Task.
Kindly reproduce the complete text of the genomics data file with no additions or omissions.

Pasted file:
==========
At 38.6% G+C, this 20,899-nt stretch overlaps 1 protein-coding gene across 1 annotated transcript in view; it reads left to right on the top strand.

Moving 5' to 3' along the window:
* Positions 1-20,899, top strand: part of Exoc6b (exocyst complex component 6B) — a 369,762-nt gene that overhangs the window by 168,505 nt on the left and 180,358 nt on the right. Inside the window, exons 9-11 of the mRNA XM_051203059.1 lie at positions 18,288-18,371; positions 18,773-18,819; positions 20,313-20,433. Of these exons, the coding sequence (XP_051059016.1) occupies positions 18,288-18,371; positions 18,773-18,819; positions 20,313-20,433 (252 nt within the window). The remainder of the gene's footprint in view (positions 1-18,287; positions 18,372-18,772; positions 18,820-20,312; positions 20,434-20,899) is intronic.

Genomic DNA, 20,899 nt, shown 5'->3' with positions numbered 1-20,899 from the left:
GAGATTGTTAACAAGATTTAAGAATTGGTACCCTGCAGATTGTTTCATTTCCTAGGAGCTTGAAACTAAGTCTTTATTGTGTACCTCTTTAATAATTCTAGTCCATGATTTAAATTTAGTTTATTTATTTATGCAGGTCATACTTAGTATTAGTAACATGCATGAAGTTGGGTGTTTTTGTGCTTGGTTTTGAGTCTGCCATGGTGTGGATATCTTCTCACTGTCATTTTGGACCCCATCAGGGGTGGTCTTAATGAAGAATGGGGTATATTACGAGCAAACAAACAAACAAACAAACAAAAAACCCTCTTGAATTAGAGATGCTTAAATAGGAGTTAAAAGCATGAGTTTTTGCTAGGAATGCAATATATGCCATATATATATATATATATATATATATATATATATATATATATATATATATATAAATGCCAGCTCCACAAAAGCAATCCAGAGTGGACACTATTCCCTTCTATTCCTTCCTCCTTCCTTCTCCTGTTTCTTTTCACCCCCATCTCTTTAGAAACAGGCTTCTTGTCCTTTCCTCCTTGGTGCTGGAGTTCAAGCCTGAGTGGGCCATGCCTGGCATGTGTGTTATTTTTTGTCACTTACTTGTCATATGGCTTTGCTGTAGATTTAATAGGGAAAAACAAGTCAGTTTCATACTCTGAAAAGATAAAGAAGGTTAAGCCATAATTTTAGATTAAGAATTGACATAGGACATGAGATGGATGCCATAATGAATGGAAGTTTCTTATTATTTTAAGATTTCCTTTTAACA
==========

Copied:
At 38.6% G+C, this 20,899-nt stretch overlaps 1 protein-coding gene across 1 annotated transcript in view; it reads left to right on the top strand.

Moving 5' to 3' along the window:
* Positions 1-20,899, top strand: part of Exoc6b (exocyst complex component 6B) — a 369,762-nt gene that overhangs the window by 168,505 nt on the left and 180,358 nt on the right. Inside the window, exons 9-11 of the mRNA XM_051203059.1 lie at positions 18,288-18,371; positions 18,773-18,819; positions 20,313-20,433. Of these exons, the coding sequence (XP_051059016.1) occupies positions 18,288-18,371; positions 18,773-18,819; positions 20,313-20,433 (252 nt within the window). The remainder of the gene's footprint in view (positions 1-18,287; positions 18,372-18,772; positions 18,820-20,312; positions 20,434-20,899) is intronic.

Genomic DNA, 20,899 nt, shown 5'->3' with positions numbered 1-20,899 from the left:
GAGATTGTTAACAAGATTTAAGAATTGGTACCCTGCAGATTGTTTCATTTCCTAGGAGCTTGAAACTAAGTCTTTATTGTGTACCTCTTTAATAATTCTAGTCCATGATTTAAATTTAGTTTATTTATTTATGCAGGTCATACTTAGTATTAGTAACATGCATGAAGTTGGGTGTTTTTGTGCTTGGTTTTGAGTCTGCCATGGTGTGGATATCTTCTCACTGTCATTTTGGACCCCATCAGGGGTGGTCTTAATGAAGAATGGGGTATATTACGAGCAAACAAACAAACAAACAAACAAAAAACCCTCTTGAATTAGAGATGCTTAAATAGGAGTTAAAAGCATGAGTTTTTGCTAGGAATGCAATATATGCCATATATATATATATATATATATATATATATATATATATATATATATATATATAAATGCCAGCTCCACAAAAGCAATCCAGAGTGGACACTATTCCCTTCTATTCCTTCCTCCTTCCTTCTCCTGTTTCTTTTCACCCCCATCTCTTTAGAAACAGGCTTCTTGTCCTTTCCTCCTTGGTGCTGGAGTTCAAGCCTGAGTGGGCCATGCCTGGCATGTGTGTTATTTTTTGTCACTTACTTGTCATATGGCTTTGCTGTAGATTTAATAGGGAAAAACAAGTCAGTTTCATACTCTGAAAAGATAAAGAAGGTTAAGCCATAATTTTAGATTAAGAATTGACATAGGACATGAGATGGATGCCATAATGAATGGAAGTTTCTTATTATTTTAAGATTTCCTTTTAACA